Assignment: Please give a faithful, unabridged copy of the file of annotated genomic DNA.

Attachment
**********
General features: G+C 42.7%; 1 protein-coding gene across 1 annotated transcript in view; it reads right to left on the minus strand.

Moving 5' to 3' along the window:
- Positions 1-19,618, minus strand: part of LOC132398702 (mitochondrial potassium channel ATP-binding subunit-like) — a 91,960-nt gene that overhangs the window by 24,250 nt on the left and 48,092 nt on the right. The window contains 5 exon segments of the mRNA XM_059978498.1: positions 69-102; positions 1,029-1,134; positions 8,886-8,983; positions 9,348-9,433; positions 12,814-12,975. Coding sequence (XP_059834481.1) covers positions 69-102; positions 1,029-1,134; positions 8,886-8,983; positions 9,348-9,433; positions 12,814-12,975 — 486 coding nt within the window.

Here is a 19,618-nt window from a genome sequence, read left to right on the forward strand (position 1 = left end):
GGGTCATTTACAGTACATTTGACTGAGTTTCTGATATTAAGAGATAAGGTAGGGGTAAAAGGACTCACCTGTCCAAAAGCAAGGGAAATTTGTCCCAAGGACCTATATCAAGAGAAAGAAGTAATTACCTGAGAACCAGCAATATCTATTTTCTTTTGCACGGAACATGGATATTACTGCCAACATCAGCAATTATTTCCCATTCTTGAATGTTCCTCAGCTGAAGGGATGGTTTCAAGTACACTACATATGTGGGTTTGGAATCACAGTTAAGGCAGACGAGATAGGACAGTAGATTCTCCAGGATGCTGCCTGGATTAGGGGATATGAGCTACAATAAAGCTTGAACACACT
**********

General features: G+C 42.7%; 1 protein-coding gene across 1 annotated transcript in view; it reads right to left on the minus strand.

Moving 5' to 3' along the window:
- Positions 1-19,618, minus strand: part of LOC132398702 (mitochondrial potassium channel ATP-binding subunit-like) — a 91,960-nt gene that overhangs the window by 24,250 nt on the left and 48,092 nt on the right. The window contains 5 exon segments of the mRNA XM_059978498.1: positions 69-102; positions 1,029-1,134; positions 8,886-8,983; positions 9,348-9,433; positions 12,814-12,975. Coding sequence (XP_059834481.1) covers positions 69-102; positions 1,029-1,134; positions 8,886-8,983; positions 9,348-9,433; positions 12,814-12,975 — 486 coding nt within the window.

Here is a 19,618-nt window from a genome sequence, read left to right on the forward strand (position 1 = left end):
GGGTCATTTACAGTACATTTGACTGAGTTTCTGATATTAAGAGATAAGGTAGGGGTAAAAGGACTCACCTGTCCAAAAGCAAGGGAAATTTGTCCCAAGGACCTATATCAAGAGAAAGAAGTAATTACCTGAGAACCAGCAATATCTATTTTCTTTTGCACGGAACATGGATATTACTGCCAACATCAGCAATTATTTCCCATTCTTGAATGTTCCTCAGCTGAAGGGATGGTTTCAAGTACACTACATATGTGGGTTTGGAATCACAGTTAAGGCAGACGAGATAGGACAGTAGATTCTCCAGGATGCTGCCTGGATTAGGGGATATGAGCTACAATAAAGCTTGAACACACT